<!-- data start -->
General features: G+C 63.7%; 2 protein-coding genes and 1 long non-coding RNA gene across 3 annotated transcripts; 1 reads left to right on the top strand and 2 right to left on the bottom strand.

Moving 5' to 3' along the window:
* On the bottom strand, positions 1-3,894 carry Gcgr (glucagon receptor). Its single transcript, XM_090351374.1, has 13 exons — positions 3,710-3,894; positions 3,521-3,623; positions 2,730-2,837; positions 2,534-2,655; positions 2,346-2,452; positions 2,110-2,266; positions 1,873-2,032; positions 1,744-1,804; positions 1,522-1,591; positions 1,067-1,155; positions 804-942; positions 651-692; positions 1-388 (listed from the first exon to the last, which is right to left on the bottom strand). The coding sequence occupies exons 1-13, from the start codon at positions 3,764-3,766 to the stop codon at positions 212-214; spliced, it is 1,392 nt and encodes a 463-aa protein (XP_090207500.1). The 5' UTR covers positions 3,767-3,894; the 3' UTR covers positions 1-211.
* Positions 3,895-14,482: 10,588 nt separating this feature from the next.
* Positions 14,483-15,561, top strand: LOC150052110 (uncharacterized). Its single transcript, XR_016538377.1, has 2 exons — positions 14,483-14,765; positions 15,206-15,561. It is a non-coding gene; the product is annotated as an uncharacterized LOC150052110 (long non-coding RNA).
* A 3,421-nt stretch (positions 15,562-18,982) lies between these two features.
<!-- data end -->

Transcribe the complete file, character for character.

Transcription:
General features: G+C 63.7%; 2 protein-coding genes and 1 long non-coding RNA gene across 3 annotated transcripts; 1 reads left to right on the top strand and 2 right to left on the bottom strand.

Moving 5' to 3' along the window:
* On the bottom strand, positions 1-3,894 carry Gcgr (glucagon receptor). Its single transcript, XM_090351374.1, has 13 exons — positions 3,710-3,894; positions 3,521-3,623; positions 2,730-2,837; positions 2,534-2,655; positions 2,346-2,452; positions 2,110-2,266; positions 1,873-2,032; positions 1,744-1,804; positions 1,522-1,591; positions 1,067-1,155; positions 804-942; positions 651-692; positions 1-388 (listed from the first exon to the last, which is right to left on the bottom strand). The coding sequence occupies exons 1-13, from the start codon at positions 3,764-3,766 to the stop codon at positions 212-214; spliced, it is 1,392 nt and encodes a 463-aa protein (XP_090207500.1). The 5' UTR covers positions 3,767-3,894; the 3' UTR covers positions 1-211.
* Positions 3,895-14,482: 10,588 nt separating this feature from the next.
* Positions 14,483-15,561, top strand: LOC150052110 (uncharacterized). Its single transcript, XR_016538377.1, has 2 exons — positions 14,483-14,765; positions 15,206-15,561. It is a non-coding gene; the product is annotated as an uncharacterized LOC150052110 (long non-coding RNA).
* A 3,421-nt stretch (positions 15,562-18,982) lies between these two features.